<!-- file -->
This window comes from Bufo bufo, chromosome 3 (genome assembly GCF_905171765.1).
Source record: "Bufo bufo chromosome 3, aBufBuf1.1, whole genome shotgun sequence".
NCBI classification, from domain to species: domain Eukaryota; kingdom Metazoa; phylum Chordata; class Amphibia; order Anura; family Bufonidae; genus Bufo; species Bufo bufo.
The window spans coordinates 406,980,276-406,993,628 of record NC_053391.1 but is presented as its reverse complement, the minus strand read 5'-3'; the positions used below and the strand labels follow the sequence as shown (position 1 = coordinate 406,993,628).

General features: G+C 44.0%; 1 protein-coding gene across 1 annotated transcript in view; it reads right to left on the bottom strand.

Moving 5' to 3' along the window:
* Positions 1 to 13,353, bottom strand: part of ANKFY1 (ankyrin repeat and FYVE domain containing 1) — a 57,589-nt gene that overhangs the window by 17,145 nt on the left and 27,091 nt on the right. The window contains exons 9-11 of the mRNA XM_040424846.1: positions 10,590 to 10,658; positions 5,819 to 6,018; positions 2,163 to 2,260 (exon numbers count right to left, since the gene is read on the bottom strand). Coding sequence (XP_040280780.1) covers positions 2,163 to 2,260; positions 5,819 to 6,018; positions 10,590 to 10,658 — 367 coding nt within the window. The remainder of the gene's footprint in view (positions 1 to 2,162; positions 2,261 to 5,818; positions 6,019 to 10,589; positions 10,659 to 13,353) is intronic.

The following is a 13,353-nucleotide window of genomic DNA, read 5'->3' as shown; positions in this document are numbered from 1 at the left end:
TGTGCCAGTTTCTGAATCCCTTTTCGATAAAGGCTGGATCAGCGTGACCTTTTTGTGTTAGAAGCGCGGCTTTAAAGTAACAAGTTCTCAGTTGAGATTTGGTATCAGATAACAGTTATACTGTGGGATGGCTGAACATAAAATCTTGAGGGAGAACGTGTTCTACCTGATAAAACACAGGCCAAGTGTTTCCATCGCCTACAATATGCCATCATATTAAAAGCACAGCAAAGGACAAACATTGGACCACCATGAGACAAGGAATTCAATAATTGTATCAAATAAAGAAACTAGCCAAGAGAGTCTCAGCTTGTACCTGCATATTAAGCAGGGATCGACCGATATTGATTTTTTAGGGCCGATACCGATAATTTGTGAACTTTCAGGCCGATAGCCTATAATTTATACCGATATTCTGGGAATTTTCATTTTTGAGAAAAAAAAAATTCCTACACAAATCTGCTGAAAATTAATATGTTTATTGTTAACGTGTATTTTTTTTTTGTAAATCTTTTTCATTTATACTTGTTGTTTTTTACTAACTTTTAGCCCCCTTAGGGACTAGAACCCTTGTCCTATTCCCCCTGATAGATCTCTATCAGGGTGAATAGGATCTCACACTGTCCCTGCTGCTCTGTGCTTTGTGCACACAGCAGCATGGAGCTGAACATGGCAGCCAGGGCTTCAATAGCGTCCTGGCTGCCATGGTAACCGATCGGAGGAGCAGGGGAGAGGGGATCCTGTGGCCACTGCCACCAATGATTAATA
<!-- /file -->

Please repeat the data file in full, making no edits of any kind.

This window comes from Bufo bufo, chromosome 3 (genome assembly GCF_905171765.1).
Source record: "Bufo bufo chromosome 3, aBufBuf1.1, whole genome shotgun sequence".
NCBI classification, from domain to species: domain Eukaryota; kingdom Metazoa; phylum Chordata; class Amphibia; order Anura; family Bufonidae; genus Bufo; species Bufo bufo.
The window spans coordinates 406,980,276-406,993,628 of record NC_053391.1 but is presented as its reverse complement, the minus strand read 5'-3'; the positions used below and the strand labels follow the sequence as shown (position 1 = coordinate 406,993,628).

General features: G+C 44.0%; 1 protein-coding gene across 1 annotated transcript in view; it reads right to left on the bottom strand.

Moving 5' to 3' along the window:
* Positions 1 to 13,353, bottom strand: part of ANKFY1 (ankyrin repeat and FYVE domain containing 1) — a 57,589-nt gene that overhangs the window by 17,145 nt on the left and 27,091 nt on the right. The window contains exons 9-11 of the mRNA XM_040424846.1: positions 10,590 to 10,658; positions 5,819 to 6,018; positions 2,163 to 2,260 (exon numbers count right to left, since the gene is read on the bottom strand). Coding sequence (XP_040280780.1) covers positions 2,163 to 2,260; positions 5,819 to 6,018; positions 10,590 to 10,658 — 367 coding nt within the window. The remainder of the gene's footprint in view (positions 1 to 2,162; positions 2,261 to 5,818; positions 6,019 to 10,589; positions 10,659 to 13,353) is intronic.

The following is a 13,353-nucleotide window of genomic DNA, read 5'->3' as shown; positions in this document are numbered from 1 at the left end:
TGTGCCAGTTTCTGAATCCCTTTTCGATAAAGGCTGGATCAGCGTGACCTTTTTGTGTTAGAAGCGCGGCTTTAAAGTAACAAGTTCTCAGTTGAGATTTGGTATCAGATAACAGTTATACTGTGGGATGGCTGAACATAAAATCTTGAGGGAGAACGTGTTCTACCTGATAAAACACAGGCCAAGTGTTTCCATCGCCTACAATATGCCATCATATTAAAAGCACAGCAAAGGACAAACATTGGACCACCATGAGACAAGGAATTCAATAATTGTATCAAATAAAGAAACTAGCCAAGAGAGTCTCAGCTTGTACCTGCATATTAAGCAGGGATCGACCGATATTGATTTTTTAGGGCCGATACCGATAATTTGTGAACTTTCAGGCCGATAGCCTATAATTTATACCGATATTCTGGGAATTTTCATTTTTGAGAAAAAAAAAATTCCTACACAAATCTGCTGAAAATTAATATGTTTATTGTTAACGTGTATTTTTTTTTTGTAAATCTTTTTCATTTATACTTGTTGTTTTTTACTAACTTTTAGCCCCCTTAGGGACTAGAACCCTTGTCCTATTCCCCCTGATAGATCTCTATCAGGGTGAATAGGATCTCACACTGTCCCTGCTGCTCTGTGCTTTGTGCACACAGCAGCATGGAGCTGAACATGGCAGCCAGGGCTTCAATAGCGTCCTGGCTGCCATGGTAACCGATCGGAGGAGCAGGGGAGAGGGGATCCTGTGGCCACTGCCACCAATGATTAATA